Birdwatching, or birding, is the observation of birds as a recreational activity. That being said, there are all kinds of levels of involvement in this activity. Some will make a distinction between the two terms saying that birding is a more ‘serious’ activity than birdwatching. Birdwatching is also good for the economy and the environment (in general).
Some countries – small countries in Europe for example – have an activity called ‘twitching‘. It is a British term whereby a person will try to find a rarely observed bird, often traveling long distances. Ornithology is the scientific study of birds.
Monitoring the birds involves the counting of species and birds within species as a means of assessing the health of bird populations. Many research centers have dedicated resources to maintain records of bird populations through the years. This helps decide whether to protect a bird by giving it a special status such as ‘threatened’ or ‘endangered’, etc., which then allows the allocation of funds for conservation.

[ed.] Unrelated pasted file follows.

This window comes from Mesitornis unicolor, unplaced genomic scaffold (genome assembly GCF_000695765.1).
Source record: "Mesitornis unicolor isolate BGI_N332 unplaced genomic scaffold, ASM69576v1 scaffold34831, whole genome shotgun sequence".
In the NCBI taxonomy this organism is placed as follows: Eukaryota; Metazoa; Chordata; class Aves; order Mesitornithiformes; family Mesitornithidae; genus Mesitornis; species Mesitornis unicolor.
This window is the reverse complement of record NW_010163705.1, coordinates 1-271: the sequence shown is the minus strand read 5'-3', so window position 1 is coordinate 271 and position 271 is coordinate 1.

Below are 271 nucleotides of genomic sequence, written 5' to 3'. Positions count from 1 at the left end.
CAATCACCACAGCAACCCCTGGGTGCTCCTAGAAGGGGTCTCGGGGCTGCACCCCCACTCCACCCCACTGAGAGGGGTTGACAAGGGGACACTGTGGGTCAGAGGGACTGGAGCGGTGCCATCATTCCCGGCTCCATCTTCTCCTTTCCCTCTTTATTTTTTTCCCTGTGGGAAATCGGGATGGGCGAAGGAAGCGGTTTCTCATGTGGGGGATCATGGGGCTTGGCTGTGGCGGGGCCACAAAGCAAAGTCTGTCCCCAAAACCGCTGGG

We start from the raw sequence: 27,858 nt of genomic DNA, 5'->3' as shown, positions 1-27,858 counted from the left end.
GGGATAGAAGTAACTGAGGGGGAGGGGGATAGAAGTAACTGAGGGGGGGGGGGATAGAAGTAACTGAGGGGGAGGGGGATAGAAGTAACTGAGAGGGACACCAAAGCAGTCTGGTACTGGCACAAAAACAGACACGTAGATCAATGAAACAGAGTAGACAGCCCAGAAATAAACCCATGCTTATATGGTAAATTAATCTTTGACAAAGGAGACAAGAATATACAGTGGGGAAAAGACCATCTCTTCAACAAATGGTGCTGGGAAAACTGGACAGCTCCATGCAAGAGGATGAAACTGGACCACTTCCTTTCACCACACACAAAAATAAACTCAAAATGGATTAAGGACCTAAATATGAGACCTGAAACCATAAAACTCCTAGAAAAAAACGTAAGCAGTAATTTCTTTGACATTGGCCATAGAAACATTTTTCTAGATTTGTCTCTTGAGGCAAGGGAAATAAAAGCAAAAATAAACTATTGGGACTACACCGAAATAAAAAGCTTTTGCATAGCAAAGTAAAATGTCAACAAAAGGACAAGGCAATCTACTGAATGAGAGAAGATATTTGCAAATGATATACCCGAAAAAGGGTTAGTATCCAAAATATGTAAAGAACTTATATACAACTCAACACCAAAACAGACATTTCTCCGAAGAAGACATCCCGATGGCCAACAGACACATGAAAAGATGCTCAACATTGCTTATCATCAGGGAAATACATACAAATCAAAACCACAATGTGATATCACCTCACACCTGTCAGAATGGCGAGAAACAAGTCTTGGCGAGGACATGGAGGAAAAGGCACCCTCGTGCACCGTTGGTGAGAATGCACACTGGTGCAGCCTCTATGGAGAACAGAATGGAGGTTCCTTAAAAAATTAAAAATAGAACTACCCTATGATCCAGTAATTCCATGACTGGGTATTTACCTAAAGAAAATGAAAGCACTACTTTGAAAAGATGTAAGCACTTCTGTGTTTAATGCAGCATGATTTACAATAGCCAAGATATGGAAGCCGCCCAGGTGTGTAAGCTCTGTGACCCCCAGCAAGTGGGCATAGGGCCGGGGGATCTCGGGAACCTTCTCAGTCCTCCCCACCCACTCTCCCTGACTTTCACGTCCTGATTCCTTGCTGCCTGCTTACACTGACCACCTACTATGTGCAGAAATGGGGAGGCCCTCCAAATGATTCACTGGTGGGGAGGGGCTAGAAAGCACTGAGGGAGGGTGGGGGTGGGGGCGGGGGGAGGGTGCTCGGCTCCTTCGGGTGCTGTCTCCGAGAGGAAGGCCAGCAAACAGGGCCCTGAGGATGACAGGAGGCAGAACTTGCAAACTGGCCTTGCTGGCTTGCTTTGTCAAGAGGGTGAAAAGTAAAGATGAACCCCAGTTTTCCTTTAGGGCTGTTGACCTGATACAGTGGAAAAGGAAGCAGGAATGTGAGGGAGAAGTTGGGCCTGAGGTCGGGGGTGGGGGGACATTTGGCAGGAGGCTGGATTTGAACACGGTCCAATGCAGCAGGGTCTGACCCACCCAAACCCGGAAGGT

Parts of this monitoring are the ‘bird counting‘ activities at different times of the year, for example the Christmas Bird Count and the Great Backyard Bird Count. Another counting activity is the Big Year, a competition in North America among birders where the goal is for participants to identify as many species of birds as possible within a given time. A comedy, The Big Year, was made about this activity.
|Grey heron, Kamo River, Kyoto, Japan|
Bird Pishing: ‘Pishing’ means to imitate a bird sound or call in order to attract them. More information on this birding technique can be found here, including how to use it responsibly.
Bird Photography can be a professional or amateur activity. Feeding the birds is one way of attracting them close enough to photograph them. It is important to have a zoom and a tripod for good bird photographs. Binoculars are also an essential tool for birders. Photography equipemnt can easily become very expensive. Bird cams are becoming very popular too. Here’s a website dedicated to the observation of nesting birds via web cams: http://www.viewbirds.com. The hatching of these particular bald eagle eggs has apparently been viewed millions of times. The photographers below were patiently waiting for the first Japanese tit appearance in March. This bird is similar (in appearance) to the Black-capped chickadee
|Patient bird photographers in Kyoto, Japan|